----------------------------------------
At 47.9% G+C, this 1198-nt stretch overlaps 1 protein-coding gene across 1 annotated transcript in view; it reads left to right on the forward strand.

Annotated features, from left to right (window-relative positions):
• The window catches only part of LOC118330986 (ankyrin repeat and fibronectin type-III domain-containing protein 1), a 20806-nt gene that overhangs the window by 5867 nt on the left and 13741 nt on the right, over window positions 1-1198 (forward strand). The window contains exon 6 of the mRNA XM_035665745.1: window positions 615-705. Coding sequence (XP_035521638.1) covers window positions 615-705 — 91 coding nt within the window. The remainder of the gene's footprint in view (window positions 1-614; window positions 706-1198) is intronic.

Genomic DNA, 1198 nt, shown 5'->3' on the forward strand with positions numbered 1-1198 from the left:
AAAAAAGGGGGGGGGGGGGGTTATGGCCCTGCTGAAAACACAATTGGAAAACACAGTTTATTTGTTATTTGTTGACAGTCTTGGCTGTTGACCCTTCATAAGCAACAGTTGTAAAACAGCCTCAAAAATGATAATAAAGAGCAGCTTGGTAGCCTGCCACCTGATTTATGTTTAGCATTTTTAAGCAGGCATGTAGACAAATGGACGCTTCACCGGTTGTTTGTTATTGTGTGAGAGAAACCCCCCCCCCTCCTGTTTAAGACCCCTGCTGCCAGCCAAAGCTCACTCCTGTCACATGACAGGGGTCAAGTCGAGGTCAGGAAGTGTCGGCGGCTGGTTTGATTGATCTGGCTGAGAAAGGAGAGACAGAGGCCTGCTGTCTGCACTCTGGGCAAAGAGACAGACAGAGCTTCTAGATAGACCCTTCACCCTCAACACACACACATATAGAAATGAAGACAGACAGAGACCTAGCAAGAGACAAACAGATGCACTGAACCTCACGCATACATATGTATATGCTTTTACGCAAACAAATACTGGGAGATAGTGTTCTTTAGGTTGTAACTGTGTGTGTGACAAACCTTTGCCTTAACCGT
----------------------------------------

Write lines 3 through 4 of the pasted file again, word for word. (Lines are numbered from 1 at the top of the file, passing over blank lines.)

• The window catches only part of LOC118330986 (ankyrin repeat and fibronectin type-III domain-containing protein 1), a 20806-nt gene that overhangs the window by 5867 nt on the left and 13741 nt on the right, over window positions 1-1198 (forward strand). The window contains exon 6 of the mRNA XM_035665745.1: window positions 615-705. Coding sequence (XP_035521638.1) covers window positions 615-705 — 91 coding nt within the window. The remainder of the gene's footprint in view (window positions 1-614; window positions 706-1198) is intronic.

Genomic DNA, 1198 nt, shown 5'->3' on the forward strand with positions numbered 1-1198 from the left: